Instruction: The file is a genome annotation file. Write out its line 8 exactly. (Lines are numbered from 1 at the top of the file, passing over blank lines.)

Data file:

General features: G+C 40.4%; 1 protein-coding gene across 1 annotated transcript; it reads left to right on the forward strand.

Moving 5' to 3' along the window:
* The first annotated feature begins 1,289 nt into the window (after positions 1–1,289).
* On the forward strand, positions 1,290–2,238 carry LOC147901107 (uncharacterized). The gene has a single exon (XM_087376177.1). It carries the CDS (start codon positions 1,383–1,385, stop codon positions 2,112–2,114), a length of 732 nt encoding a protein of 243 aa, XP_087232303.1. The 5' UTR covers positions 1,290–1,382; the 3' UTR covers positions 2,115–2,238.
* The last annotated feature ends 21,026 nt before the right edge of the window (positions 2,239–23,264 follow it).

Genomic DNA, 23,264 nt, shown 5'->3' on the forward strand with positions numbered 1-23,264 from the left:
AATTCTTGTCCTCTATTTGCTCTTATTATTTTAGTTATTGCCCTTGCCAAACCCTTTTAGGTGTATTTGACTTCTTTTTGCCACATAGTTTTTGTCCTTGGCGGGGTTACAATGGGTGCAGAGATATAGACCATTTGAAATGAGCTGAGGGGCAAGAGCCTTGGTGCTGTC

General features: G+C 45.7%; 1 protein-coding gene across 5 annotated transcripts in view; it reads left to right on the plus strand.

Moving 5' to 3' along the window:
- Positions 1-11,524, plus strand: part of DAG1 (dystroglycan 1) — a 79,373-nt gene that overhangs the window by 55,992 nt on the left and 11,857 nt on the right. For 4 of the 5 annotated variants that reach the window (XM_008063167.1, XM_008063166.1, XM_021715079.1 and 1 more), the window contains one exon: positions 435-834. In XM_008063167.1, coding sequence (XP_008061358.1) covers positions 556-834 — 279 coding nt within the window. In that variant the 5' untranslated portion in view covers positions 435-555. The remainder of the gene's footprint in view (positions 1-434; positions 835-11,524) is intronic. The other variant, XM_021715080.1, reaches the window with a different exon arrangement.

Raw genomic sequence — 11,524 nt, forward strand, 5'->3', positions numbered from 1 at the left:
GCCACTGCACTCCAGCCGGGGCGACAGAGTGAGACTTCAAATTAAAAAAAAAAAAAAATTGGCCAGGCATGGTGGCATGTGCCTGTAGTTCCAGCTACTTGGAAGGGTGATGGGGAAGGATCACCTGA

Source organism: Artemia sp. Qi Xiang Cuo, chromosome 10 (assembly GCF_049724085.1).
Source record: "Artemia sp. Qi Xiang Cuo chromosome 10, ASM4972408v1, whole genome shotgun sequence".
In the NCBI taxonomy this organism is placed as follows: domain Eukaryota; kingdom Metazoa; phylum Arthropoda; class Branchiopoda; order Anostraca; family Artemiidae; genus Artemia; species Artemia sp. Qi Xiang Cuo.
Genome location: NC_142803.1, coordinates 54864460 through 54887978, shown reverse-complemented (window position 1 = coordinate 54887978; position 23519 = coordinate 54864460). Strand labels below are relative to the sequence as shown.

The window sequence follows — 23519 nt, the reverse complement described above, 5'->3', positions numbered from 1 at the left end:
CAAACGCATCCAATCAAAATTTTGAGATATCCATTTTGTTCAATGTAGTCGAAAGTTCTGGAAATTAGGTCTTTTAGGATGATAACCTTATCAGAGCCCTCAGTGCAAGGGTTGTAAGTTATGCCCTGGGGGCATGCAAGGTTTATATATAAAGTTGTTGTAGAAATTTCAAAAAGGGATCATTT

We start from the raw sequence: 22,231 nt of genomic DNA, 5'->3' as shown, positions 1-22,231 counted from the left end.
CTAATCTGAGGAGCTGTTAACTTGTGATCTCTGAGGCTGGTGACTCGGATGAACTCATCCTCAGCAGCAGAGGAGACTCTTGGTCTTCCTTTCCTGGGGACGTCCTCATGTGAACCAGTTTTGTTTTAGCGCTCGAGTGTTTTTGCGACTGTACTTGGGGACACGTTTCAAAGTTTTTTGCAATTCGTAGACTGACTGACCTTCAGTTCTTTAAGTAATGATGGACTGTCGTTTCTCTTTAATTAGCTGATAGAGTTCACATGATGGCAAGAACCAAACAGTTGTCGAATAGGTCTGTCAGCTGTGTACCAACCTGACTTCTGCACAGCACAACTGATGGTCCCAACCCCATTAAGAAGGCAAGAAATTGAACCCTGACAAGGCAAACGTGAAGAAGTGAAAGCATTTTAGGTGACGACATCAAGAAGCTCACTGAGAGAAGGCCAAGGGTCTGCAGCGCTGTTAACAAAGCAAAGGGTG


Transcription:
General features: G+C 45.7%; 1 protein-coding gene across 5 annotated transcripts in view; it reads left to right on the plus strand.